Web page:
The problem for ZG stock is that the narrative has changed. Investors thought they were getting another capital-light Internet platform, one with high margins and impressive growth. Zillow had the potential to not necessarily transform the real estate sector, but by selling advertising and leads to realtors, at least carve out a nice share of that massive industry.
For Zillow management, however, that doesn’t seem to be enough. As InvestorPlace’s Dana Blankenhorn detailed earlier this year, ZG stock has become a bet on house-flipping. Zillow is moving into mortgages as well. For investors who lived through the financial crisis of the last decade, “innovation” in the real estate market is a reason for caution, not optimism. And that is one of the reasons why Zillow stock has struggled of late.
That said, it’s not at all guaranteed that Zillow management is wrong. Indeed, if they’re right, the rewards here are enormous, as Zillow gains a bigger portion of the lucrative real estate market. First quarter earnings, due Thursday afternoon, give Zillow management another chance to show why its strategy makes sense.
Zillow Earnings Expectations
I wrote ahead of the Q4 report in February that the earnings report was key for ZG stock. That turned out to be both true and false. ZG stock gained 25% on the report, in part due to the news that founder Rich Barton was returning to the CEO post.
But those gains would fade. Within six weeks, ZG shares were back to pre-earnings levels — and they kept falling. A recent rally leaves ZG stock about where it was before the fourth quarter report.
That’s true from a price standpoint and from a ‘feel’ standpoint as well. In both senses, Zillow stock is right back where it was almost three months ago. And that presents an opportunity with the first quarter release.
The Contradiction Behind ZG Stock
The catch with ZG stock in this market is reasonably simple. Investors at the moment like tech stocks — of almost any kind. Admittedly, it remains to be seen whether that will remain the case. As I wrote on Friday, Zillow earnings are just one of three key earnings releases for Internet platform stocks, with Yelp (NYSE:YELP) and Etsy (NASDAQ:ETSY) also reporting. It’s possible, if unlikely, that those earnings could dim the appetite for Internet platform stocks starting next week.
Barring that, however, Zillow stock will occupy an odd place in investors’ eyes. Those investors like tech. But Zillow’s new initiatives aren’t really about tech. To be sure, Zillow plans to use data analysis in its Instant Offers program, and the same likely will be true of its potential entrance into the mortgage market. But the end markets – housing and banking – are not markets that investors favor at the moment.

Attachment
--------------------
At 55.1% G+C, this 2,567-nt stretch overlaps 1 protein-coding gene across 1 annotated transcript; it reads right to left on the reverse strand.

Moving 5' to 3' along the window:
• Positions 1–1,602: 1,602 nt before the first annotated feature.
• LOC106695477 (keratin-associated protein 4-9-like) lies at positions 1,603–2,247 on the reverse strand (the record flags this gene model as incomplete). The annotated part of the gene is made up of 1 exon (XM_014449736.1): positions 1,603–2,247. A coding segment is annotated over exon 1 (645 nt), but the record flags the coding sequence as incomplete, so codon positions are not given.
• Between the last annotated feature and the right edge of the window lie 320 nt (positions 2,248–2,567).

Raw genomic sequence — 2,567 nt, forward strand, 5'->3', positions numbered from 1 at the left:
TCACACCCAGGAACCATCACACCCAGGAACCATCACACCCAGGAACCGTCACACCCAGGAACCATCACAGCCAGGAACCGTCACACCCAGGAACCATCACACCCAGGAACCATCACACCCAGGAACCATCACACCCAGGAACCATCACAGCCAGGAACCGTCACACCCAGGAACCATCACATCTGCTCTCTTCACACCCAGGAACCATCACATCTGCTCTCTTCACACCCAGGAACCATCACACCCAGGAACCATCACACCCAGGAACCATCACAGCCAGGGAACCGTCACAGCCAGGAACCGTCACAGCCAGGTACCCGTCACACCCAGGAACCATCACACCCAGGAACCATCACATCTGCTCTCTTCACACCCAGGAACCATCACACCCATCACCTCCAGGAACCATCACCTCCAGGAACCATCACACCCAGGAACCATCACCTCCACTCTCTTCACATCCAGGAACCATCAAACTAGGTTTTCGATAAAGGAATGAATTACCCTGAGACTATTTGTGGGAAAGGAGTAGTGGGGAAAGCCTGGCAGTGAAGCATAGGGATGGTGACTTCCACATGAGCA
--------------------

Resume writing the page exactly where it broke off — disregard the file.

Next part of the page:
In fact, investors dislike those markets. Housing stocks have rallied so far in 2019, but multiples in that industry generally trend toward the single-digits on a P/E basis. The same is true of big banks like Bank of America (NYSE:BAC) and even JPMorgan Chase (NYSE:JPM), when looking at 2020 estimates.
So what Zillow is doing, at least from an investment standpoint, is somewhat bizarre. Old-line companies are looking to satisfy investor demands by establishing recurring revenue; see, for instance, the efforts of Cisco Systems (NASDAQ:CSCO) to add SaaS offerings to its legacy hardware business.
Zillow is going the other way. It’s adding on a cyclical, capital-intensive business model to the high-margin platform investors bought in the first place. It’s no surprise that many of those investors have decided to look elsewhere.
What Moves Zillow Stock Higher
In that context, the Q1 numbers from Zillow may not matter all that much. The issue here is long-term strategy, not short-term performance. The reaction to the Q4 report, even if it took some time, proved that point.
And so the response to the Q1 report may not come down to whether or not Zillow beats or misses consensus estimates. It’s more likely to be based on whether Zillow management, with another opportunity, can convince investors that its new strategy is better than the old one.
In this market, it will be a tough sell. That’s not to say Zillow’s strategy is wrong; in fact, it’s rather intriguing. But it will take years, not a single quarter, to prove that Zillow management is making the right decision. As such, expecting Q1 results to move ZG stock higher may be asking for too much.
As of this writing, Vince Martin has no positions in any securities mentioned.